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LEATHERFACE, in the midst of playing a staggering 21 shows in 21 days, blew the doors off a sold out — and then some — performance at Brooklyn’s Knitting Factory.
If you’re not familiar with the group (and many certainly aren’t), note that Big Takeover founder, editor and publisher JACK RABID considers it “the greatest punk rock band of the last 20 years.”
Hailing from Sunderland, England, Leatherface is promoting “The Stormy Petrel,” a winning album and the ninth in the group’s history.
Formed in 1988, Leatherface is fronted by the inimitable singer and guitarist FRANKIE STUBBS. He is joined by guitarist DICKIE HAMMOND, whose intricate and accomplished guitar work is a signature part of Leatherface’s sound, bassist GRAEME PHILLISKIRK and drummer STEFAN MUSCH.
Stubbs, with his incredibly raspy voice and passionate delivery, exudes an aura that demands and gets respect. He wins admiration, in part, for his distinct lack of trying to be something he’s not. He is utterly devoid of pretense and flash.
While performing, Stubbs is prone to breaking into spontaneous quasi-jigs, darting from the mic, as if he were a pinball bouncing violently from a high-point locus, to a place where he rotates, guitar in hand, like a cat finishing its last ritual twirl before settling down.
The crowd, far younger than I expected, was filled with fans in their twenties and thirties who were fully supportive of Stubbs & Co. (Check out some great shots here.) Stubbs, looking near 50, probably seemed far more fascinating to this crowd of young’uns precisely because he was not another twenty-something from Brooklyn. He was exotic.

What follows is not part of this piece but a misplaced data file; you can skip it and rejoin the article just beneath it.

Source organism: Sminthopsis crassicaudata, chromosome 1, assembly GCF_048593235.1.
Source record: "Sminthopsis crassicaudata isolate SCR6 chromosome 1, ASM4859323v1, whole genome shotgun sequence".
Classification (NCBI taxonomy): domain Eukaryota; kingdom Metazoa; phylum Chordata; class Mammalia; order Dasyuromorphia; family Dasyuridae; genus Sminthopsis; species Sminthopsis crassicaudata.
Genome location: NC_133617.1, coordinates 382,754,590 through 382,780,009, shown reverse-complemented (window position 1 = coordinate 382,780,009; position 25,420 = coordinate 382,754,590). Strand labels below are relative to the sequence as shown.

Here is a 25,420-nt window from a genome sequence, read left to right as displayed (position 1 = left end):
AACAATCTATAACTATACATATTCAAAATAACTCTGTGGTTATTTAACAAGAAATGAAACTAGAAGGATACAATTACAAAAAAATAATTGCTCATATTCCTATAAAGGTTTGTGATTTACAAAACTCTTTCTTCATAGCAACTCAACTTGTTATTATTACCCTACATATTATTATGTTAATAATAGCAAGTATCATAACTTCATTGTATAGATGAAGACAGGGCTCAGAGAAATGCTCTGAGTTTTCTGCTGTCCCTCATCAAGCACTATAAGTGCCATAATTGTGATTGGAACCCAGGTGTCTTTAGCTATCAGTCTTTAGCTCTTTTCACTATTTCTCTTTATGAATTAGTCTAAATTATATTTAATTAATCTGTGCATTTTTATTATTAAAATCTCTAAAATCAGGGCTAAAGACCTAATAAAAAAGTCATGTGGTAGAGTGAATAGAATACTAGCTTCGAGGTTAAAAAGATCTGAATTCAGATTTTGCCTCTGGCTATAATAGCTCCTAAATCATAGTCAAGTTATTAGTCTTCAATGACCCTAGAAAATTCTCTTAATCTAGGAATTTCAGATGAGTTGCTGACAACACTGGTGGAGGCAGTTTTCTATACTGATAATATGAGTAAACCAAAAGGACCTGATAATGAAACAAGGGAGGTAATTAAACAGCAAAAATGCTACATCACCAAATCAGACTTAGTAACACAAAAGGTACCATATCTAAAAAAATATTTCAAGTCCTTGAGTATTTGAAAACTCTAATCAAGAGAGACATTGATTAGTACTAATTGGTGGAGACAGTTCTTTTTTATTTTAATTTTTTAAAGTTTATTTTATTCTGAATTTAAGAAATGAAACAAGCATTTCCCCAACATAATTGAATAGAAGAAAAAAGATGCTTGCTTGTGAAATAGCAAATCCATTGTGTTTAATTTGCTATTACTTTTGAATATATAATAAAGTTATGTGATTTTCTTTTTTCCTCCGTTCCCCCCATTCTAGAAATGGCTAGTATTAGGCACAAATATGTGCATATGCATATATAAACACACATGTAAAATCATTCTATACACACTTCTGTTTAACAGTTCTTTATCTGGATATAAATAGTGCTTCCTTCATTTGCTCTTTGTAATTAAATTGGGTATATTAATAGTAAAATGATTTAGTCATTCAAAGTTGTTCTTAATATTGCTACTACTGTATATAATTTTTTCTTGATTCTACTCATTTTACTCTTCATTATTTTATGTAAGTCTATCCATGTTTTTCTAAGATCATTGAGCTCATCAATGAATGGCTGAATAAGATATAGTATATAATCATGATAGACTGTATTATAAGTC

Stubbs belted out songs like “Springtime” (arguably the group’s best song), “I Want the Moon” (the one that made the venue positively erupt) and “Never Say Goodbye” (the “single” and a superb one at that from the new album) with conviction and pathos.
The group also played, among others, “Isn’t Life Just Sweet?,” “Broken,” and “Diego Garcia” from Stormy Petrel. Leatherface’s epochal Mush (1992) also gained plenty of attention with the spine-tingling “Not Superstitious,” “Dead Industrial Atmosphere,” “Not a Day Goes By,” “How Lonely” and “Message in a Bottle,” by THE POLICE, all getting a hearing.
To cap an extraordinary evening, I learned that Leatherface would return to the Knitting Factory for another show on May 12th. Hurray!
I also found another reason to offer a fond hurray to Stubbs. After the show, as the crowd thinned and revelers dispersed into the night, there he was in front of the venue, standing shoulder to shoulder with a handful of fans, earnestly carrying on a conversation while characteristically not offering the slightest hint that he was a crucial reason why this giant crowd had turned out.
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